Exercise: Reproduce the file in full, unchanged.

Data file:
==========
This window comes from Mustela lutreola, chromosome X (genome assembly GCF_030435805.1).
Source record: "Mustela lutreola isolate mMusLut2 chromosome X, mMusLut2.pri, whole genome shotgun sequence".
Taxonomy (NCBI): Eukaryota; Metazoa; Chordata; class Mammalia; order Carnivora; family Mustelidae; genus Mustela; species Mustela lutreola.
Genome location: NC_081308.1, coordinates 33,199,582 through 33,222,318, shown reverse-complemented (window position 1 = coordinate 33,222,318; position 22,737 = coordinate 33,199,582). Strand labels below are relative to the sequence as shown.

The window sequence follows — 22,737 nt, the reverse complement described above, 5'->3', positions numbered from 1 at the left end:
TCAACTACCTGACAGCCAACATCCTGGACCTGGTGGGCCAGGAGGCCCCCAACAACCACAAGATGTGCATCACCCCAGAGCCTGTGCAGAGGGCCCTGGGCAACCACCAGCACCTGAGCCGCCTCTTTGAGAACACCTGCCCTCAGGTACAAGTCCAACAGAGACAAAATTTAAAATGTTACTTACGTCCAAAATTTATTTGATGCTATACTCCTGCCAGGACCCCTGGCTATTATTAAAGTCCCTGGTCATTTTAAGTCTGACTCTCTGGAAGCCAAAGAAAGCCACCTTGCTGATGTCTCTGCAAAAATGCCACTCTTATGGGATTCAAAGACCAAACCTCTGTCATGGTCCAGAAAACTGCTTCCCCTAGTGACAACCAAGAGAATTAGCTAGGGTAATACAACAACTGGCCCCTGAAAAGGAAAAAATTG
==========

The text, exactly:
This window comes from Mustela lutreola, chromosome X (genome assembly GCF_030435805.1).
Source record: "Mustela lutreola isolate mMusLut2 chromosome X, mMusLut2.pri, whole genome shotgun sequence".
Taxonomy (NCBI): Eukaryota; Metazoa; Chordata; class Mammalia; order Carnivora; family Mustelidae; genus Mustela; species Mustela lutreola.
Genome location: NC_081308.1, coordinates 33,199,582 through 33,222,318, shown reverse-complemented (window position 1 = coordinate 33,222,318; position 22,737 = coordinate 33,199,582). Strand labels below are relative to the sequence as shown.

The window sequence follows — 22,737 nt, the reverse complement described above, 5'->3', positions numbered from 1 at the left end:
TCAACTACCTGACAGCCAACATCCTGGACCTGGTGGGCCAGGAGGCCCCCAACAACCACAAGATGTGCATCACCCCAGAGCCTGTGCAGAGGGCCCTGGGCAACCACCAGCACCTGAGCCGCCTCTTTGAGAACACCTGCCCTCAGGTACAAGTCCAACAGAGACAAAATTTAAAATGTTACTTACGTCCAAAATTTATTTGATGCTATACTCCTGCCAGGACCCCTGGCTATTATTAAAGTCCCTGGTCATTTTAAGTCTGACTCTCTGGAAGCCAAAGAAAGCCACCTTGCTGATGTCTCTGCAAAAATGCCACTCTTATGGGATTCAAAGACCAAACCTCTGTCATGGTCCAGAAAACTGCTTCCCCTAGTGACAACCAAGAGAATTAGCTAGGGTAATACAACAACTGGCCCCTGAAAAGGAAAAAATTG